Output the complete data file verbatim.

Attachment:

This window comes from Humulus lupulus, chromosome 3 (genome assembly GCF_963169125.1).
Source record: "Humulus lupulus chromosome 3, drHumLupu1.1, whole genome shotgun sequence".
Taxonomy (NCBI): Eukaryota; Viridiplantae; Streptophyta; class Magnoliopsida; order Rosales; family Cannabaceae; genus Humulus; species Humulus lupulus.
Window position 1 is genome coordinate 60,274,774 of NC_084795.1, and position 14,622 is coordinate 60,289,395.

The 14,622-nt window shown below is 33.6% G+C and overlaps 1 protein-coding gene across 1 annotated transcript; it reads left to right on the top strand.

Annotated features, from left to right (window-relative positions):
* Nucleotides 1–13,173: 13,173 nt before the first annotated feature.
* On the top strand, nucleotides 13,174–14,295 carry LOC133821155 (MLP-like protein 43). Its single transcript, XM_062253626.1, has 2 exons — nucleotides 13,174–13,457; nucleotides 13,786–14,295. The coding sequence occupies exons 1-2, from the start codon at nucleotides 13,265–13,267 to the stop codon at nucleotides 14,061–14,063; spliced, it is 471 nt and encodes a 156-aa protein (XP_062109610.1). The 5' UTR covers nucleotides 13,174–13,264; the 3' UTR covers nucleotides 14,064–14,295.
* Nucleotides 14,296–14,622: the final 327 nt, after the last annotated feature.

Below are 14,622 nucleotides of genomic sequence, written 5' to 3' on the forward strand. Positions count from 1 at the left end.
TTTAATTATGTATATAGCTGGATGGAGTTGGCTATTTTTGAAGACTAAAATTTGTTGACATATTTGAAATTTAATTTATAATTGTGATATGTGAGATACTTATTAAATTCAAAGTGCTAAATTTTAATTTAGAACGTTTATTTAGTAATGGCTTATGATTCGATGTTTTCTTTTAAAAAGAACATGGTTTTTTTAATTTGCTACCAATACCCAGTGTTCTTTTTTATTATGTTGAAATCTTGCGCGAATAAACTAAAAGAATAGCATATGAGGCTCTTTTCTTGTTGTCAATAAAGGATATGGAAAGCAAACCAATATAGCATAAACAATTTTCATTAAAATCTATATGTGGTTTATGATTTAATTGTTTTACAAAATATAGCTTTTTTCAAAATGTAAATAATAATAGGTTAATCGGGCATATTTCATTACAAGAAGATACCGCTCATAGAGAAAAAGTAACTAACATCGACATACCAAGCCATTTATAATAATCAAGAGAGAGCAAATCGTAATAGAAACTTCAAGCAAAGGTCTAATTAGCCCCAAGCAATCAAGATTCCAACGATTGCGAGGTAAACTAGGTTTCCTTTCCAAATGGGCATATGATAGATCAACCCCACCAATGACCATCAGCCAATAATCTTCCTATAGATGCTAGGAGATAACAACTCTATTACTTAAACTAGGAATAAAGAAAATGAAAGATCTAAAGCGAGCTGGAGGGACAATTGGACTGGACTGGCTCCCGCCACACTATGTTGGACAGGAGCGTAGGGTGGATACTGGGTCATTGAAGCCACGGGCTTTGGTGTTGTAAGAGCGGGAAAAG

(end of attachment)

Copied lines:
This window comes from Humulus lupulus, chromosome 3 (genome assembly GCF_963169125.1).
Source record: "Humulus lupulus chromosome 3, drHumLupu1.1, whole genome shotgun sequence".
Taxonomy (NCBI): Eukaryota; Viridiplantae; Streptophyta; class Magnoliopsida; order Rosales; family Cannabaceae; genus Humulus; species Humulus lupulus.
Window position 1 is genome coordinate 60,274,774 of NC_084795.1, and position 14,622 is coordinate 60,289,395.

The 14,622-nt window shown below is 33.6% G+C and overlaps 1 protein-coding gene across 1 annotated transcript; it reads left to right on the top strand.

Annotated features, from left to right (window-relative positions):
* Nucleotides 1–13,173: 13,173 nt before the first annotated feature.
* On the top strand, nucleotides 13,174–14,295 carry LOC133821155 (MLP-like protein 43). Its single transcript, XM_062253626.1, has 2 exons — nucleotides 13,174–13,457; nucleotides 13,786–14,295. The coding sequence occupies exons 1-2, from the start codon at nucleotides 13,265–13,267 to the stop codon at nucleotides 14,061–14,063; spliced, it is 471 nt and encodes a 156-aa protein (XP_062109610.1). The 5' UTR covers nucleotides 13,174–13,264; the 3' UTR covers nucleotides 14,064–14,295.
* Nucleotides 14,296–14,622: the final 327 nt, after the last annotated feature.

Below are 14,622 nucleotides of genomic sequence, written 5' to 3' on the forward strand. Positions count from 1 at the left end.
TTTAATTATGTATATAGCTGGATGGAGTTGGCTATTTTTGAAGACTAAAATTTGTTGACATATTTGAAATTTAATTTATAATTGTGATATGTGAGATACTTATTAAATTCAAAGTGCTAAATTTTAATTTAGAACGTTTATTTAGTAATGGCTTATGATTCGATGTTTTCTTTTAAAAAGAACATGGTTTTTTTAATTTGCTACCAATACCCAGTGTTCTTTTTTATTATGTTGAAATCTTGCGCGAATAAACTAAAAGAATAGCATATGAGGCTCTTTTCTTGTTGTCAATAAAGGATATGGAAAGCAAACCAATATAGCATAAACAATTTTCATTAAAATCTATATGTGGTTTATGATTTAATTGTTTTACAAAATATAGCTTTTTTCAAAATGTAAATAATAATAGGTTAATCGGGCATATTTCATTACAAGAAGATACCGCTCATAGAGAAAAAGTAACTAACATCGACATACCAAGCCATTTATAATAATCAAGAGAGAGCAAATCGTAATAGAAACTTCAAGCAAAGGTCTAATTAGCCCCAAGCAATCAAGATTCCAACGATTGCGAGGTAAACTAGGTTTCCTTTCCAAATGGGCATATGATAGATCAACCCCACCAATGACCATCAGCCAATAATCTTCCTATAGATGCTAGGAGATAACAACTCTATTACTTAAACTAGGAATAAAGAAAATGAAAGATCTAAAGCGAGCTGGAGGGACAATTGGACTGGACTGGCTCCCGCCACACTATGTTGGACAGGAGCGTAGGGTGGATACTGGGTCATTGAAGCCACGGGCTTTGGTGTTGTAAGAGCGGGAAAAG